He is also bask­ing in pos­i­tive me­dia cov­er­age af­ter months of be­ing ham­mered. Last week, af­ter work­ing with Schumer and Pelosi on a three-month ex­ten­sion for the na­tional debt ceil­ing, he called Schumer, who re­counted to the New York Times: “He said, ‘This was so great!’ Here’s what he said: ‘Do you watch Fox News?’ I said, ‘Not re­ally.’ ‘They’re prais­ing you!’ Mean­ing me. But he said, ‘And your sta­tions’ – I guess mean­ing MSNBC and CNN – ‘are prais­ing me! This is great!’”

Trump’s ad­dic­tion to TV news chan­nels seems in­tact, but he is spend­ing less time in the rightwing fever swamps of the in­ter­net, ac­cord­ing to the web­site Ax­ios. John Kelly, Trump’s chief of staff, has re­port­edly re­stricted the num­ber of ar­ti­cles that staff print out from sites such as Bre­it­bart and bring to his at­ten­tion. “The dra­mat­i­cally dif­fer­ent in­for­ma­tion Trump re­ceives daily un­der Kelly is an un­der­looked fac­tor in Trump’s de­ci­sion to dou­ble down on his part­ner­ship with the Demo­cratic lead­ers,” Ax­ios said.

This, along with the re­place­ment of press sec­re­tary Sean Spicer by the less gaffe-prone Sarah San­ders, and the oust­ing of trou­ble­mak­ers Steve Ban­non and Se­bas­tian Gorka, have given some hope that the administration is fi­nally pro­fes­sion­al­is­ing and steer­ing towards a mid­dle course.

But even as pun­dits pon­dered the dawn of a new era and talked of a “pivot” or “bi­par­ti­san” pres­i­dent, Trump’s re­li­ably twitchy thumbs sug­gested there was no mean­ing­ful shift in be­hav­iour. In a char­ac­ter­is­tic early-morn­ing tweet­storm, he sug­gested on Fri­day that the per­pe­tra­tors be­hind the Par­sons Green ter­ror­ist at­tack were al­ready “in the sights” of Scot­land Yard – prompt­ing a re­buke from Theresa May.

Trump also used the ter­ror at­tack to push for his travel ban against some Mus­lim-ma­jor­ity coun­tries, ar­gu­ing it should be “far larger, tougher and more spe­cific”, while adding: “But stupidly, that would not be po­lit­i­cally cor­rect!”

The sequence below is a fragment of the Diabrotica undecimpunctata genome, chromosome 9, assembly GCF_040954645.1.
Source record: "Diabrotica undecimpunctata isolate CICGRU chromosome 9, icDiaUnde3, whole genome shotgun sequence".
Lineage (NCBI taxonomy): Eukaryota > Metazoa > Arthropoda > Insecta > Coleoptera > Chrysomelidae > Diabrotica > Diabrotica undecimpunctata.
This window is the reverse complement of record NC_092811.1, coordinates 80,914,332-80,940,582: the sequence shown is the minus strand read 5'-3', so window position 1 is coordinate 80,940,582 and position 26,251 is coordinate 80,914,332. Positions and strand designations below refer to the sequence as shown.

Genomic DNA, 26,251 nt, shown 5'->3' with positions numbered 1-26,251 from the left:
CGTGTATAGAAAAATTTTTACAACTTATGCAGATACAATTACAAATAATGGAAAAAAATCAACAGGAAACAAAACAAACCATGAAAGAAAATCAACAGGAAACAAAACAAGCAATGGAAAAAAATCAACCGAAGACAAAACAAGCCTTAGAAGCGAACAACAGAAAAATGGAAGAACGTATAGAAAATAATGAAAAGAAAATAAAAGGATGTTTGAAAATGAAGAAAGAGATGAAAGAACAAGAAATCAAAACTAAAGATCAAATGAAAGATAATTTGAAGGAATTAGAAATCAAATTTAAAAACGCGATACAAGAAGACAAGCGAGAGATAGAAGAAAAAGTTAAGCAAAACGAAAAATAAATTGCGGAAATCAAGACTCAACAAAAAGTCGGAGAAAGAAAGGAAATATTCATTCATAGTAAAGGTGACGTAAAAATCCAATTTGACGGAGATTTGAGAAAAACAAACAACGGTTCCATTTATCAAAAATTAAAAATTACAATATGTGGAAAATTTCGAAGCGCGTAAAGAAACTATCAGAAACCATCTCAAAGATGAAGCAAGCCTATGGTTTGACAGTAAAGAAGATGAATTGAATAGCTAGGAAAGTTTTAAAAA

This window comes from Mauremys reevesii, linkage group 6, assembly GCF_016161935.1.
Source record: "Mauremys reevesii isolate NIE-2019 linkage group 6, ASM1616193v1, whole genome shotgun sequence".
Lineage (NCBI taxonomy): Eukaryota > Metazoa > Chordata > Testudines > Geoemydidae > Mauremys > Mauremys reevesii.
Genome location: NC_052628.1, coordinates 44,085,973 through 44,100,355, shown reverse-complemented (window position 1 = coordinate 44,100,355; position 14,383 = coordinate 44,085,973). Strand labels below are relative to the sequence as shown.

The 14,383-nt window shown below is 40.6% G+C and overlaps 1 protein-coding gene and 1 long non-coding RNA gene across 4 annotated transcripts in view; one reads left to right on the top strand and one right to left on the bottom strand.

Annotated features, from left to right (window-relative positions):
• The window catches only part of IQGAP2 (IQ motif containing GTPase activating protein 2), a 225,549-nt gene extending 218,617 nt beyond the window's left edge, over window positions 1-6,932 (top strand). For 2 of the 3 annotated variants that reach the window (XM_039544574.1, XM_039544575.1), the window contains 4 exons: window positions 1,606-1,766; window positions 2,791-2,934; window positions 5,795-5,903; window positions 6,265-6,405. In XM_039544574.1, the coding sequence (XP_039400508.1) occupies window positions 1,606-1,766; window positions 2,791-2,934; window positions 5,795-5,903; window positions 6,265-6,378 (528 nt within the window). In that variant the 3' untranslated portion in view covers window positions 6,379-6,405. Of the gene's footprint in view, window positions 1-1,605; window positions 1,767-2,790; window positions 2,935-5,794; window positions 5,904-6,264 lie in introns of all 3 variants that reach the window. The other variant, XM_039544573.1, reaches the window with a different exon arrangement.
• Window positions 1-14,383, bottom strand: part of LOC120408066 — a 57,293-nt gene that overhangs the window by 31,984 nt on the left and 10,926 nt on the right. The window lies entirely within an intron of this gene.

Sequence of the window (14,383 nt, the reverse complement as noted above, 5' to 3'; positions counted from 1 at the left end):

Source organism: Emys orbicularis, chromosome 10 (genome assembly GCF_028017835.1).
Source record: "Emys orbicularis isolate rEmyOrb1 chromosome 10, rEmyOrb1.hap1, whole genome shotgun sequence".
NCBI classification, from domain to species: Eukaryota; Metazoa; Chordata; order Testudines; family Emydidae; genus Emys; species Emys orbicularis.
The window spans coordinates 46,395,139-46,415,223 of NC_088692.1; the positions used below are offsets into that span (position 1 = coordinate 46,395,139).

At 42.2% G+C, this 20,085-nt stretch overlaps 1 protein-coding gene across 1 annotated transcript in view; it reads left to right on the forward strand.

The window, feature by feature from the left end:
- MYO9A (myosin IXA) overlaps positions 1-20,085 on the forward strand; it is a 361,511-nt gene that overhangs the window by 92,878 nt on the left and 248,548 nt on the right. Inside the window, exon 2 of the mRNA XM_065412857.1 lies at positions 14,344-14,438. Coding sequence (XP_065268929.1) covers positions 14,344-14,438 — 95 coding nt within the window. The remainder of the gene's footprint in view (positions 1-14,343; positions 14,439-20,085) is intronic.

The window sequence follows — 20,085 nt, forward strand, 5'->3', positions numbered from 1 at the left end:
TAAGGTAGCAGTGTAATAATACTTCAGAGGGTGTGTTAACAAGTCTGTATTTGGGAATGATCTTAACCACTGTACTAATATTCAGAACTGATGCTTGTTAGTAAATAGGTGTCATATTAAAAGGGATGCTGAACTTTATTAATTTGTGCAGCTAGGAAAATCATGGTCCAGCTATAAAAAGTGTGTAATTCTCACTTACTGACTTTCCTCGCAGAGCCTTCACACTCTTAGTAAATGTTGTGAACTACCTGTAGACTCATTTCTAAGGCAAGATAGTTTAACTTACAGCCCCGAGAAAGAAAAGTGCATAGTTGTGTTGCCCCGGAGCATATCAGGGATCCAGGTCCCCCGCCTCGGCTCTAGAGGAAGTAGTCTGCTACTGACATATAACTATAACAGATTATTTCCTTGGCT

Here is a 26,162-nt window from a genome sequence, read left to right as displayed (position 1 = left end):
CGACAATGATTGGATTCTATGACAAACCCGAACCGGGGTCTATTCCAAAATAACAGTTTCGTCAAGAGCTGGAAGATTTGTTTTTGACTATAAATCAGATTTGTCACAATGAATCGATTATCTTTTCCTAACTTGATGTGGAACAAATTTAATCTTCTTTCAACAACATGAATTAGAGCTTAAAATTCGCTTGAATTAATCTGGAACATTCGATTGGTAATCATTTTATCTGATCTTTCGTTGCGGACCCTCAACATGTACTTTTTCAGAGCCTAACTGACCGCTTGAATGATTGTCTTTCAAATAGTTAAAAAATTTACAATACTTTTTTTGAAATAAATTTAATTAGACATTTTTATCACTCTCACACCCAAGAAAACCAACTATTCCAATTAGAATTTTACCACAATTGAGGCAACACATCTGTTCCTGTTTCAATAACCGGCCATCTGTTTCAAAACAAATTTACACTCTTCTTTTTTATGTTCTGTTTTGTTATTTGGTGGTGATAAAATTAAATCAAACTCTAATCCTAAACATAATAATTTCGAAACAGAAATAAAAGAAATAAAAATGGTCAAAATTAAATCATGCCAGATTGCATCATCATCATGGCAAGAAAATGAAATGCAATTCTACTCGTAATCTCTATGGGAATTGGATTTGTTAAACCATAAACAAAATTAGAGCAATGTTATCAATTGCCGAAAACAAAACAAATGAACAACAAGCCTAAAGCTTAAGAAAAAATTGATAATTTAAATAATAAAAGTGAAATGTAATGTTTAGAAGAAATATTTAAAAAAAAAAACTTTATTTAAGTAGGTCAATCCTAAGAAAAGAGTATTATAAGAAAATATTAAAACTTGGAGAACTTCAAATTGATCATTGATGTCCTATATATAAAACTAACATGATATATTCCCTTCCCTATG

His tone was equally in­con­sis­tent last Thurs­day while tour­ing parts of Florida left dev­as­tated by Hur­ri­cane Irma. In one mo­ment, he was Trump the deal­maker, rel­ish­ing op­por­tu­ni­ties to speak to re­porters about his ne­go­ti­a­tions with Democrats. But at an­other turn, when asked about a meet­ing he held with Tim Scott, the Senate’s only black Repub­li­can, Trump again de­clared that “both sides” were to blame for the vi­o­lence in Char­lottesville, Vir­ginia.

While Schumer and Pelosi spent the im­me­di­ate mo­ments af­ter their din­ner with Trump craft­ing a state­ment about a po­ten­tial deal on De­ferred Ac­tion for Child­hood Ar­rivals (Daca), the pres­i­dent was more pre­oc­cu­pied with tweet­ing about “Crooked Hil­lary ”. He also made com­ments and tweets that sowed con­fu­sion over what had been agreed.

The shift­ing sands leave main­stream Repub­li­cans, hard­line Trump sup­port­ers and Democrats scram­bling to find their foot­ing. McCon­nell and Ryan have tried to be cir­cum­spect, de­spite what might be seen as pub­lic hu­mil­i­a­tion. The House speaker said point­edly: “I think the pres­i­dent un­der­stands that he has to work with the con­gres­sional ma­jori­ties to get any kind of leg­isla­tive so­lu­tion.”